THE GOVERNMENT has agreed to introduce new legislation allowing abortions to be carried out in Ireland within the terms of the Supreme Court ruling in the X Case.
The agreement means the Oireachtas will vote in the New Year on the first piece of legislation in Irish history which will permit abortions to be carried out in circumstances where the life of the mother is at risk, and where that risk can only be addressed by terminating the pregnancy.
The decision was made by ministers at their weekly Cabinet meeting this morning, three weeks after they first received and debated the report of an Expert Group set up in the wake of a European Court of Human Rights ruling which deemed the absence of legislation in Ireland to be a breach of human rights.
The legislation will be supplemented by regulations governing the exact circumstances under which abortions can be carried out.
The government said in a statement this afternoon that the drafting of both legislation and regulations would be “within the parameters of Article Article 40.3.3 of the Constitution, as interpreted by the Supreme Court in the X Case”.
The statement added that the forthcoming legislation would also “make appropriate amendments to the criminal law in this area” – a reference to existing criminal law from 1861 which makes it an offence to undergo or administer any procedure intending to deliberately cause a miscarriage.
“The legislation should provide the clarity and certainty in relation to the process of deciding when a termination of pregnancy is permissible, that is where there is a real and substantial risk to the life, as opposed to the health, of the woman and this risk can only be averted by the termination of her pregnancy,” the statement said.
‘Committed to ensuring the safety of pregnant women’
The ‘legislation plus regulations’ option had been one of the four main options outlined by the Expert Group, which said the option would provide “appropriate checks and balances between the powers of the legislature and the executive”, and would also be flexible enough to account for future medical developments.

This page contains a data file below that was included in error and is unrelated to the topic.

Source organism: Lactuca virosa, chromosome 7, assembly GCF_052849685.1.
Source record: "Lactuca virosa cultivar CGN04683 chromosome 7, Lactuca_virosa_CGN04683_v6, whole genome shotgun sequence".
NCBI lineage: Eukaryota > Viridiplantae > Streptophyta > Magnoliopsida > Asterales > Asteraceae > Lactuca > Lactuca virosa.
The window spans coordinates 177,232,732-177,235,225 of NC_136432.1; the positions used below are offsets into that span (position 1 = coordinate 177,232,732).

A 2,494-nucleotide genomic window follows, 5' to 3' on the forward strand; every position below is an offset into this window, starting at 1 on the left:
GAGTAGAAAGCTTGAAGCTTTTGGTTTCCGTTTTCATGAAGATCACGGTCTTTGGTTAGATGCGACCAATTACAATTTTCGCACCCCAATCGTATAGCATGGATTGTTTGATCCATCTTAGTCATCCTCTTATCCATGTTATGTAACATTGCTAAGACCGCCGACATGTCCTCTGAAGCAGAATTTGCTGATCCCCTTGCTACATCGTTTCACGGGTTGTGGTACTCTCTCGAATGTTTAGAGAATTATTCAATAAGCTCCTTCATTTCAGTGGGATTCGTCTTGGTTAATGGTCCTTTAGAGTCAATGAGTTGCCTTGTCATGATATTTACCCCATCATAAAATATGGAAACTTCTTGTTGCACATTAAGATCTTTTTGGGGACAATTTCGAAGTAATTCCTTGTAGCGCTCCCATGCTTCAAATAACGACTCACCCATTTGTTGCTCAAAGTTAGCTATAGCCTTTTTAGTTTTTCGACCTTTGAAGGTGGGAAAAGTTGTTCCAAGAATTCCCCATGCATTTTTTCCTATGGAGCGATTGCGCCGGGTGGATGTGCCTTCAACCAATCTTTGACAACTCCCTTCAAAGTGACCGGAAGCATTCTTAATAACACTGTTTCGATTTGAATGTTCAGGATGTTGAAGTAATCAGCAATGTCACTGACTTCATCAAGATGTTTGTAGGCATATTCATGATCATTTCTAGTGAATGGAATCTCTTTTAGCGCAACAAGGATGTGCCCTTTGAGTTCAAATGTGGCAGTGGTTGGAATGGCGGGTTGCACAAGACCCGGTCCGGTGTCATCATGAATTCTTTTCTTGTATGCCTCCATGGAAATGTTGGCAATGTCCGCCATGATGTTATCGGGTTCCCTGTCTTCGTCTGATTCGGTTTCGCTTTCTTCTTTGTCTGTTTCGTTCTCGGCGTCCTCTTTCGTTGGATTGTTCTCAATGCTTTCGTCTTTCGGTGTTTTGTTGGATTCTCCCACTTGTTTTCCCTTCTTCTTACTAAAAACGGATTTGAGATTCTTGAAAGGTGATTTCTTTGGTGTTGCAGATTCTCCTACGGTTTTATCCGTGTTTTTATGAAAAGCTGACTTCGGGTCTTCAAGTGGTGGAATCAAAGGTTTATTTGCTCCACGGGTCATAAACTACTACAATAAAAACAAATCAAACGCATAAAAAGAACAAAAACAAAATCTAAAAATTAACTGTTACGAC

Decisions on finer points of the government’s new policy have been deferred until next year, on request from the Minister for Health, James Reilly.
“I know that most people have personal views on this matter,” Reilly said in a statement this afternoon.
“However, the Government is committed to ensuring that the safety of pregnant women in Ireland is maintained and strengthened. We must fulfil our duty of care towards them.
For that purpose, we will clarify in legislation and regulation what is available by way of treatment to a woman when a pregnancy gives rise to a threat to a woman’s life.
We will also clarify what is legal for the professionals who must provide that care while at all times taking full account of the equal right to life of the unborn child.
Reilly stressed that the government would not “pre-empt the debate” that would follow its decision by speculating on finer details of the proposed new legislation.
Legislation will remove ‘chilling effect’
The government will now formally communicate its decision to the European Court on Human Rights, which ruled in 2010 that the human rights of Irish women were being breached by the government’s failure to introduce legislation offering clear guidance on when abortions can be administered.
In that case, the court described the continuing presence of the 1861 criminal legislation as a “chilling effect” on the ability of doctors and medical professionals to make clear decisions about when their patients could undergo abortions, and whether they were empowered to administer them.
Choice Ireland has welcomed the decision, though its spokeswoman Sinéad Ahern said it was now vital that the implementation of the legislation not be further delayed.
“We are calling on the government to commit to a timescale to draft and implement legislation,” Ahern said.